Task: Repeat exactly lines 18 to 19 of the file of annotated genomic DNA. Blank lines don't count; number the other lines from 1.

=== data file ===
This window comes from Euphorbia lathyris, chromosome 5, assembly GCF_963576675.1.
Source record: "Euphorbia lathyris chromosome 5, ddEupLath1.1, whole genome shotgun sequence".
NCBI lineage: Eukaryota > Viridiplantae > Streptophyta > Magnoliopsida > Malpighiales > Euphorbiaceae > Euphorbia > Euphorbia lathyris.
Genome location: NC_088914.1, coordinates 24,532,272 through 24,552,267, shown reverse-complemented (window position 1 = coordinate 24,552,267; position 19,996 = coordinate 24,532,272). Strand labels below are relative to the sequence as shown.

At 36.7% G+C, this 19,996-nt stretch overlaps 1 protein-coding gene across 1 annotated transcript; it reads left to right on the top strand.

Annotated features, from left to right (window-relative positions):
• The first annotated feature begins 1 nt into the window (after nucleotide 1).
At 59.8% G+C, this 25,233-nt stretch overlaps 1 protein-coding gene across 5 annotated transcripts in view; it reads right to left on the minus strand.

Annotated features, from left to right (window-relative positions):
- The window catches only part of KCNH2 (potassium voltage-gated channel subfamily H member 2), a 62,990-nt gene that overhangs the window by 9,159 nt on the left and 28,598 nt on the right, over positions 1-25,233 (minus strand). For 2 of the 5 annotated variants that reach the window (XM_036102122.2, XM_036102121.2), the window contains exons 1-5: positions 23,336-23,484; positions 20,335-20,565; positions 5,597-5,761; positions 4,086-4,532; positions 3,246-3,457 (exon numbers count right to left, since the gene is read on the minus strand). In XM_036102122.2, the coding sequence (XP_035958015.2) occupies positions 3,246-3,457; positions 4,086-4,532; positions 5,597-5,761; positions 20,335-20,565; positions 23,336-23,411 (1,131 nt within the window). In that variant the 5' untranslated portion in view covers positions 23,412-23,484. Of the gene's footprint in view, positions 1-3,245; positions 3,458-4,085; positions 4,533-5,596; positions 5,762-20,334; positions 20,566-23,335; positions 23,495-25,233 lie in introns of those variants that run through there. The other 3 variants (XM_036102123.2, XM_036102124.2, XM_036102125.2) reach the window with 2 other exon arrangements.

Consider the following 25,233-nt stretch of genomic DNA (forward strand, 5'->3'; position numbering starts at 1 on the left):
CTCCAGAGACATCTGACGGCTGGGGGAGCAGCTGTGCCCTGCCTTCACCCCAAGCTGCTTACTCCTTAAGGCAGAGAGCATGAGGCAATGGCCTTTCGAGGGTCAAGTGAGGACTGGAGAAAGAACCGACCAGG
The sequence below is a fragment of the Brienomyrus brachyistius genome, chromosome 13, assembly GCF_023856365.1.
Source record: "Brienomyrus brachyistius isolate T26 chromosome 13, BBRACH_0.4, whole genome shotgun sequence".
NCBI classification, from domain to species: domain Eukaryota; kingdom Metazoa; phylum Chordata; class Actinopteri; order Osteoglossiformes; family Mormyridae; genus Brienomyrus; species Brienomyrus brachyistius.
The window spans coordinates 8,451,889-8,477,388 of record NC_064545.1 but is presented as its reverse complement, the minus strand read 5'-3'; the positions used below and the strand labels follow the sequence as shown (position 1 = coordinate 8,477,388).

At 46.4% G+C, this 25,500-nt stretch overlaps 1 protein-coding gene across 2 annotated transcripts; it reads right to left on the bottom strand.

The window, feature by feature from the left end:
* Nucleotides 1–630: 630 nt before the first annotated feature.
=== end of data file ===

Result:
The window, feature by feature from the left end:
* Nucleotides 1–630: 630 nt before the first annotated feature.